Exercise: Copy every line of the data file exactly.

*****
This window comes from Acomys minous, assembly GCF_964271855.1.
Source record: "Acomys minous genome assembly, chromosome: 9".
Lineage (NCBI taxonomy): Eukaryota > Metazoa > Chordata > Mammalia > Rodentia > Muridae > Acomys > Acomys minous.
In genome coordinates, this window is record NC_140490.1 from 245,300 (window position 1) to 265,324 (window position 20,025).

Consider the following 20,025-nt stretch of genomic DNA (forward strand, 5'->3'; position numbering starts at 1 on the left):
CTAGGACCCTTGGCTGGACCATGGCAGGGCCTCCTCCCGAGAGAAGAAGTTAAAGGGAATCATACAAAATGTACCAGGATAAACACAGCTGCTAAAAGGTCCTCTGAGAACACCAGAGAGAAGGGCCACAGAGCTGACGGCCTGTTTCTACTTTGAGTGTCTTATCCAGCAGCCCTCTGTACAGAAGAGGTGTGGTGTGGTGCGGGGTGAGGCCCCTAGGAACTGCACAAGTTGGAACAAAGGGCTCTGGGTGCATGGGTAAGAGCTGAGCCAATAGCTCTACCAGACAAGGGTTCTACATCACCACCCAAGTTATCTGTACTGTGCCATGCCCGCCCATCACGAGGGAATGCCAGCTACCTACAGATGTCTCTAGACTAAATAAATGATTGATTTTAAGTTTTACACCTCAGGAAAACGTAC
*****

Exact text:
This window comes from Acomys minous, assembly GCF_964271855.1.
Source record: "Acomys minous genome assembly, chromosome: 9".
Lineage (NCBI taxonomy): Eukaryota > Metazoa > Chordata > Mammalia > Rodentia > Muridae > Acomys > Acomys minous.
In genome coordinates, this window is record NC_140490.1 from 245,300 (window position 1) to 265,324 (window position 20,025).

Consider the following 20,025-nt stretch of genomic DNA (forward strand, 5'->3'; position numbering starts at 1 on the left):
CTAGGACCCTTGGCTGGACCATGGCAGGGCCTCCTCCCGAGAGAAGAAGTTAAAGGGAATCATACAAAATGTACCAGGATAAACACAGCTGCTAAAAGGTCCTCTGAGAACACCAGAGAGAAGGGCCACAGAGCTGACGGCCTGTTTCTACTTTGAGTGTCTTATCCAGCAGCCCTCTGTACAGAAGAGGTGTGGTGTGGTGCGGGGTGAGGCCCCTAGGAACTGCACAAGTTGGAACAAAGGGCTCTGGGTGCATGGGTAAGAGCTGAGCCAATAGCTCTACCAGACAAGGGTTCTACATCACCACCCAAGTTATCTGTACTGTGCCATGCCCGCCCATCACGAGGGAATGCCAGCTACCTACAGATGTCTCTAGACTAAATAAATGATTGATTTTAAGTTTTACACCTCAGGAAAACGTAC